Forest Lake Masons offer comprehensive kids ID kit

No one wants to think about it, but every parent should do it for every kid.

In case a child goes missing, the first thing the police will need is a recent photo. Even that can be difficult when a parent is in the emotional state that accompanies this crisis.

Now you can get an information packet about your child that shows not only what he looks like but also what he sounds like, on an audio recording. The kit has not just her finger prints (recorded digitally for easy sharing among law enforcement officers), but also a sample of her DNA. There’s even a video recording of the child answering a few questions.

If you come to the Masons’ pancake breakfast on Sunday, Sept. 29, you can get the ID kit free.

Come early, because the line may be long for this popular event. While you wait, enjoy breakfast with your family.

Breakfast will be served from 7 a.m. to 12:30 p.m. at the Forest Lake Masonic Lodge, 119 SE 8th Ave. SE. From US-61 (Lake Street) turn east on 8th Avenue (the road between Ace Hardware and the Music Connection). Go east one block, crossing SE 1st Street (the road to the back of Dairy Queen). The Mason’s Lodge is on the north side of the street.

Tickets are $7 for adults and $4 for kids. The Masons use the proceeds to provide philanthropic support for cancer research, Girl Scouts and Boy Scouts, Venture Crew, Salvation Army, food shelves, and scholarships, so you know the money will go to a good cause.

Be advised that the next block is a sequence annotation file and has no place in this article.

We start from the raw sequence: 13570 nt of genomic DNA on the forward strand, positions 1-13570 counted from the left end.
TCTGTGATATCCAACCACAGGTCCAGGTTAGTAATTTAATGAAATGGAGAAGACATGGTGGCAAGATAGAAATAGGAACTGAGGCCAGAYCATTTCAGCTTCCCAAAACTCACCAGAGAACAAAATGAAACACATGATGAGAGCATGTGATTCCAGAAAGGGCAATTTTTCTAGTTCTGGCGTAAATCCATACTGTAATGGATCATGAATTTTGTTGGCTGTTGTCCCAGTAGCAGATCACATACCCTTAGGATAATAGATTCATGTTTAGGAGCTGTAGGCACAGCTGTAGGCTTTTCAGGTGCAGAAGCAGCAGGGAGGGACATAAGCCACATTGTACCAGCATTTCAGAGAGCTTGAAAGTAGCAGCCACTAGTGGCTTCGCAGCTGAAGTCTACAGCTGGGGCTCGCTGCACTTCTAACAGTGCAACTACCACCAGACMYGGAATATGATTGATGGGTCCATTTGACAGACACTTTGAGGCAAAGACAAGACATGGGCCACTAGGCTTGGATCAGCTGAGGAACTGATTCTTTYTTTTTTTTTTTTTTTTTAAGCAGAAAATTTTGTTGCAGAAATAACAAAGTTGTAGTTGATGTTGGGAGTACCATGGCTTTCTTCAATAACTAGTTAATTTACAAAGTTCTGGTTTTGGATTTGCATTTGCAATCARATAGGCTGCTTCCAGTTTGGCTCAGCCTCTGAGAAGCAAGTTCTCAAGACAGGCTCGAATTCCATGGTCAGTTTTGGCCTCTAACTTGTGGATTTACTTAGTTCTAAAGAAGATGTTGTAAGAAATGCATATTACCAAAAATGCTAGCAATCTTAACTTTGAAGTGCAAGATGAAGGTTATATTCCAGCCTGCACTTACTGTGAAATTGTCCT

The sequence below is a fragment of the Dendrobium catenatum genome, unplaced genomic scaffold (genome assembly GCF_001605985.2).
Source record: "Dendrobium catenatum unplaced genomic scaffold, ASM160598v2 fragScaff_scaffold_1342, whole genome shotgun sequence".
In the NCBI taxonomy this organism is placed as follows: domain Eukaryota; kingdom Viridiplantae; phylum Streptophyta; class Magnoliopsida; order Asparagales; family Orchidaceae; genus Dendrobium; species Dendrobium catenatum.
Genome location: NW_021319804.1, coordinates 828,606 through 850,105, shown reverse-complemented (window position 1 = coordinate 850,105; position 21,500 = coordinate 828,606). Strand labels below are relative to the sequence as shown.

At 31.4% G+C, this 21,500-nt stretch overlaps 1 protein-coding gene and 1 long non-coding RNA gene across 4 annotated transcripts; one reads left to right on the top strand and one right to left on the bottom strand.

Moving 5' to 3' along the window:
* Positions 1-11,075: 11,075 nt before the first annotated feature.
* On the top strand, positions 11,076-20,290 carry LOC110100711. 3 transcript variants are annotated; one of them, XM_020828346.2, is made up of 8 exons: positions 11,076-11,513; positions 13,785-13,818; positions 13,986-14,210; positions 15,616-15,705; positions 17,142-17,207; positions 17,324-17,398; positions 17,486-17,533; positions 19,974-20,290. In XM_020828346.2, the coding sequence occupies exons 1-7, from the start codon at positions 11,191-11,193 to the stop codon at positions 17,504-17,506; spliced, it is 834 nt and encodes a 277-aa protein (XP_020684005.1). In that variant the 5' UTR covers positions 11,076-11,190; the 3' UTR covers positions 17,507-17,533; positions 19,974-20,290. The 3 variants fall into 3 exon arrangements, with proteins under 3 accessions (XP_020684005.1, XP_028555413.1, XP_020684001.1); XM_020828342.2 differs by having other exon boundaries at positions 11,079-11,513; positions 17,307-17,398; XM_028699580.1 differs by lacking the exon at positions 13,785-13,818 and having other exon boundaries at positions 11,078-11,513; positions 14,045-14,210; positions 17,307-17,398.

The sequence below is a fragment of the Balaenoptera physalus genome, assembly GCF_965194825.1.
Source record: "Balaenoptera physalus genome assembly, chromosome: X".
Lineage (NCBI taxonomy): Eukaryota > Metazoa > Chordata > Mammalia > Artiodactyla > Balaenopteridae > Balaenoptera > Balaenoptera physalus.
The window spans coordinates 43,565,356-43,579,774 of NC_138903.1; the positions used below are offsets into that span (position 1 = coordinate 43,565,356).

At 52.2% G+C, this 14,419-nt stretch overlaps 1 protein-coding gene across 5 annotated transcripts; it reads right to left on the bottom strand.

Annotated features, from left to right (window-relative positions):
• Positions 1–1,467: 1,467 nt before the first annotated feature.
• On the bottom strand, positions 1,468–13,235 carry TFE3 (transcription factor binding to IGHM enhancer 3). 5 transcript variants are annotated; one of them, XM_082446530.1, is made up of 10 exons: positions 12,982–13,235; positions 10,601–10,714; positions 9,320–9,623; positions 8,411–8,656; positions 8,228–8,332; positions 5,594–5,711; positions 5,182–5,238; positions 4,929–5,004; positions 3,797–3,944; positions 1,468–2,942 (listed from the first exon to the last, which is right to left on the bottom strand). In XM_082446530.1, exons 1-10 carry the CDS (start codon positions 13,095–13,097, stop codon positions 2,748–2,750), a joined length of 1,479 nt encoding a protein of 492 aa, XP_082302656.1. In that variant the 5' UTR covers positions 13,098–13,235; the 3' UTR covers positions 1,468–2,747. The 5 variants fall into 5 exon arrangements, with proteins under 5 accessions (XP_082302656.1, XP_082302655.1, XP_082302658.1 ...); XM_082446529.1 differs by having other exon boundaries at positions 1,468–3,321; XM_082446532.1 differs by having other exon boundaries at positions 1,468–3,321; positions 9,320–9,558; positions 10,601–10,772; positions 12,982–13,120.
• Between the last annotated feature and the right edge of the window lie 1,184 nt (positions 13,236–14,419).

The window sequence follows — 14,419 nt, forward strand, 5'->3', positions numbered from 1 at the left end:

And if you ever need help getting your child back, you will be able to quickly provide an ID kit with priceless information.

Included in ID package

-Height, weight, eye color, hair color

-Audio recording of the child’s voice

-Video recording of the child answering questions

-DNA sample

-Digital finger prints

-Parent contact information

All information is burned onto a CD-ROM, which is given to the parents. Then the information is automatically deleted from the computer, so the parents have the only copy. No one can access the information except from the disc, so keep it in a safe place.

Because children change so fast in appearance, a new ID kit should be created at least every three years, and more often is better.

For information visit